The Mindful Reader** was in yesterday’s Concord Monitor, because the week before the book page featured staff holiday recommendations (see my contribution at The Nocturnal Librarian), and another week Mike Pride wrote about Donald Hall’s new book. I think I’ll be back to my usual slot (2nd Sunday of the month) on January 13.
In this month’s column I review Daniel Klein’s Travels With Epicurus: A Journey to a Greek Island in Search of a Fulfilled Life, with shorter reviews of Brothers: On His Brothers and Brothers in History, by George Howe Colt, Hunger Mountain: a Field Guide to Mind and Landscape, by David Hinton, and Margaret From Maine by Joseph Monninger.
I also note a couple of books by NH authors I didn’t review: Jeffrey Bolster’s The Mortal Sea: Fishing the Atlantic in the Age of Sail and Kristi Larrabee’s memoir, Acceptance: Why Can’t I Have a Baby?
** Here’s the text if you can’t login:
Mindful Reader: Daniel Klein takes on a philosophical journey in ‘Travels with Epicurus’
(Published in print: Sunday, December 23, 2012)
His love of philosophy and many years of travel to Greece led him to conclude that instead of dental work, what he wanted was to sit in the Greek sun and read what philosophers say about how to be “an authentic old man.” So he traveled from his home in Massachusetts to Kamini, a village on the island of Hydra, with a suitcase full of books. Yes, dear readers, he had me at suitcase full of books.
If you think philosophy is hard stuff that makes your head spin and possibly hurt, Klein is the perfect guide to deep thinking. He introduces big ideas by way of personal anecdotes and stories about his life and friends in Greece and America.
Taking in philosophy this way is like sitting down with a wise, witty friend explaining something really interesting.
Companionship, idleness, remembrance, the pleasures of contemplating what you have done, reflecting on what you believe, who you love and have loved, all this is part of Klein’s exploration of aging well.
He considers potentially destructive thought patterns as well, like anticipating suffering and death, or focusing too heavily on lost youth. Throughout he manages to be both erudite and down-to-earth.
Being fully aware and wondering how best to spend our time are useful practices at any age, and this warm, thought-provoking book is a terrific introduction to thinking about life philosophically.
Brothers: On His Brothers and Brothers in History, by Massachusetts writer George Howe Colt, is both a memoir and a lively history of male siblings from Cain and Abel to contemporary times. Colt examines the Booths (Edwin and John Wilkes and their other siblings), the Kelloggs (of cereal and sanitarium fame), the Van Goghs (artist and art dealer), the Marxes (Groucho et al.), and the Thoreaus (John took the river trip with Henry that would lead to Henry’s first book). Alternating between in-depth examinations of these famous brothers’ bonds and lives, Colt ruminates on his own family of four brothers and how they’ve made each other who they are. He also introduces dozens of other brothers, some famous (the Wrights, the Gershwins) and others obscure. Colt’s fine writing, extensive research, and thoughtful analysis make Brothers a meaty, pleasurable read.
Hunger Mountain: a Field Guide to Mind and Landscape, by Vermont translator and poet David Hinton, is a slim book dense with reflections on Chinese philosophy, mythology, and poetry, nature, cosmology, and thoughtful, contemplative passages about the author’s experiences hiking Hunger Mountain near Montpelier. One chapter includes his recipe for chutney, another ends with a long, lovely “collage-poem” Hinton assembled from ancient poetry translations, “those warp-threads on the loom of culture.” Using the development of written Chinese as a narrative thread, Hinton also teaches readers about the progression from oracle bone symbols to modern Chinese. A challenging read, but the payoff is a deeply moving homage to the evolution of human consciousness and culture, and a sense that what binds us in human experience and understanding is greater than our cultural differences.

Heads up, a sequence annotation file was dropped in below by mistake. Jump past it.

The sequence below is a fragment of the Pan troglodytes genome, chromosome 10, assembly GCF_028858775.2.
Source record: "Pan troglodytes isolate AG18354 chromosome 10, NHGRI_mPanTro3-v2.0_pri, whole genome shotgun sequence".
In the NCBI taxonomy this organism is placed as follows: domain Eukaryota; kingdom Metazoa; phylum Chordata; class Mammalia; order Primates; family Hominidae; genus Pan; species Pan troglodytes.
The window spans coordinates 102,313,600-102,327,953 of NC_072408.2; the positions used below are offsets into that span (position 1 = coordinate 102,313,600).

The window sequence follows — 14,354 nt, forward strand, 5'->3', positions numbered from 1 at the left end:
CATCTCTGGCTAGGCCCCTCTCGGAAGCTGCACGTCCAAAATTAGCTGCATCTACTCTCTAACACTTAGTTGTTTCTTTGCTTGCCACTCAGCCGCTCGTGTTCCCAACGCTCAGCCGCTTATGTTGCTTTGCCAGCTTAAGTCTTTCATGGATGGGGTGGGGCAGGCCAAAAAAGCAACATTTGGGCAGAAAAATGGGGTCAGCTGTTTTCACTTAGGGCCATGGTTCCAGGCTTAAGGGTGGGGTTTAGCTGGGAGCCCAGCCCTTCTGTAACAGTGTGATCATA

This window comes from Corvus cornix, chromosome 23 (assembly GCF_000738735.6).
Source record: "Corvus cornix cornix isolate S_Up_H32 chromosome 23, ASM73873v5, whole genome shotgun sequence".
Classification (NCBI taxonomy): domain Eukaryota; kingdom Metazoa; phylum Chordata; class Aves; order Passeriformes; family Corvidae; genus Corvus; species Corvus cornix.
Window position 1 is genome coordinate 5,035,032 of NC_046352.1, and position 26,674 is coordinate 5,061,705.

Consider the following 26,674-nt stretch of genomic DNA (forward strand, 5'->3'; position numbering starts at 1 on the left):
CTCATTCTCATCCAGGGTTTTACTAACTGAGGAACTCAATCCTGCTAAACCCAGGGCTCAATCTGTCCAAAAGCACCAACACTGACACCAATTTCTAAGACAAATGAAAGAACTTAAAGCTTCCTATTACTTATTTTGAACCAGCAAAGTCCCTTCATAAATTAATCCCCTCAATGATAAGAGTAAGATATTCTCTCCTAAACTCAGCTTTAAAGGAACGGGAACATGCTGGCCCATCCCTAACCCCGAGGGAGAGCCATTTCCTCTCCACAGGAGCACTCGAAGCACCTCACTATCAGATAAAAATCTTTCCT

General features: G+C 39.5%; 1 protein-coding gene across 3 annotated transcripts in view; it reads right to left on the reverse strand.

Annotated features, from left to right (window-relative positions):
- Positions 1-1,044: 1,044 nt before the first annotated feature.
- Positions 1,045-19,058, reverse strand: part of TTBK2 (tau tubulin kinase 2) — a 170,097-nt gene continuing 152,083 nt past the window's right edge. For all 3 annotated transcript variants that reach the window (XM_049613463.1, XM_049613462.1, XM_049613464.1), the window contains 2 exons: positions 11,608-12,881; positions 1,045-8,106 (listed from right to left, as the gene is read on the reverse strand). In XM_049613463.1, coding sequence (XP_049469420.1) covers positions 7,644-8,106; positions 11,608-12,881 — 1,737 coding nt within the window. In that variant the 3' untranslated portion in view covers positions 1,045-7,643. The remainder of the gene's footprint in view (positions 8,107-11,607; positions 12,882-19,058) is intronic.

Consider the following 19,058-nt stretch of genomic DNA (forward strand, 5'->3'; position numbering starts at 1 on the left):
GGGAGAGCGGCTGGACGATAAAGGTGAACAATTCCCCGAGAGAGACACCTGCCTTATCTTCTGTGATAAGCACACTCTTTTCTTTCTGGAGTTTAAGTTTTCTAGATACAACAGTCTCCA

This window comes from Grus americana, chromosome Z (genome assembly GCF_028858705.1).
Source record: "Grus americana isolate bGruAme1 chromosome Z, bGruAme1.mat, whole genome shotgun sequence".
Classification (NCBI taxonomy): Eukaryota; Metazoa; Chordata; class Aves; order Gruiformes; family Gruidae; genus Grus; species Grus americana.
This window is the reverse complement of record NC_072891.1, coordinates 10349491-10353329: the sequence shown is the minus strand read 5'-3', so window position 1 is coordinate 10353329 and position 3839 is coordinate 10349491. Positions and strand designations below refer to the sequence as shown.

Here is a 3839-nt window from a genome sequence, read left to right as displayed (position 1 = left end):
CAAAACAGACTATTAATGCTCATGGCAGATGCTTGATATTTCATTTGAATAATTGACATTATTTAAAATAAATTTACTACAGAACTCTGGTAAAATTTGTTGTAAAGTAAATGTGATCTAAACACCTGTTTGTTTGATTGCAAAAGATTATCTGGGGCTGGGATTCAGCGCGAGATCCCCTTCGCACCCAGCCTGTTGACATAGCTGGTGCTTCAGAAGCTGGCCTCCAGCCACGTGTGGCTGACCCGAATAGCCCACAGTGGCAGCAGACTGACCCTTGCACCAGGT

‘Margaret from Maine’
Margaret From Maine is Plymouth State University professor Joseph Monninger’s latest novel. Margaret Kennedy is married to Thomas, a Medal of Honor recipient who returned from Afghanistan in a vegetative state. She lives with their son, Gordon, only a baby when his father was injured, and her father-in-law Grandpa Ben on a dairy farm near Bangor. When she’s invited to Washington for a veterans’ bill signing, another wounded soldier, Charlie King, volunteers to escort her. Margaret and Charlie fall for each other, but she is committed to Thomas. This is a romantic tale of star-crossed lovers, a meditation on loyalty, and a look at the ongoing burdens of war. Monninger’s highly descriptive writing is rich in fine sensory detail. Even bugs sound pretty in his hands: “A battalion of flies flickered near the windows . . . turning to embers in the flashing light.”
∎ University of New Hampshire associate professor Jeffrey Bolster’s The Mortal Sea: Fishing the Atlantic in the Age of Sail is a thorough examination of North Atlantic fisheries from colonial times to the 20th century. Combining exhaustive historical research with fishermen’s stories, Bolster tells both the ecological and personal story of fishing. A timely book in light of the current debate on sustainable fishing regulations.
∎ New Hampshire author Kristi Larrabee has published a memoir, Acceptance: Why Can’t I Have a Baby?, about her multiple miscarriages and after many years, the birth of her son. Acceptance “reminds all couples that they are not alone.”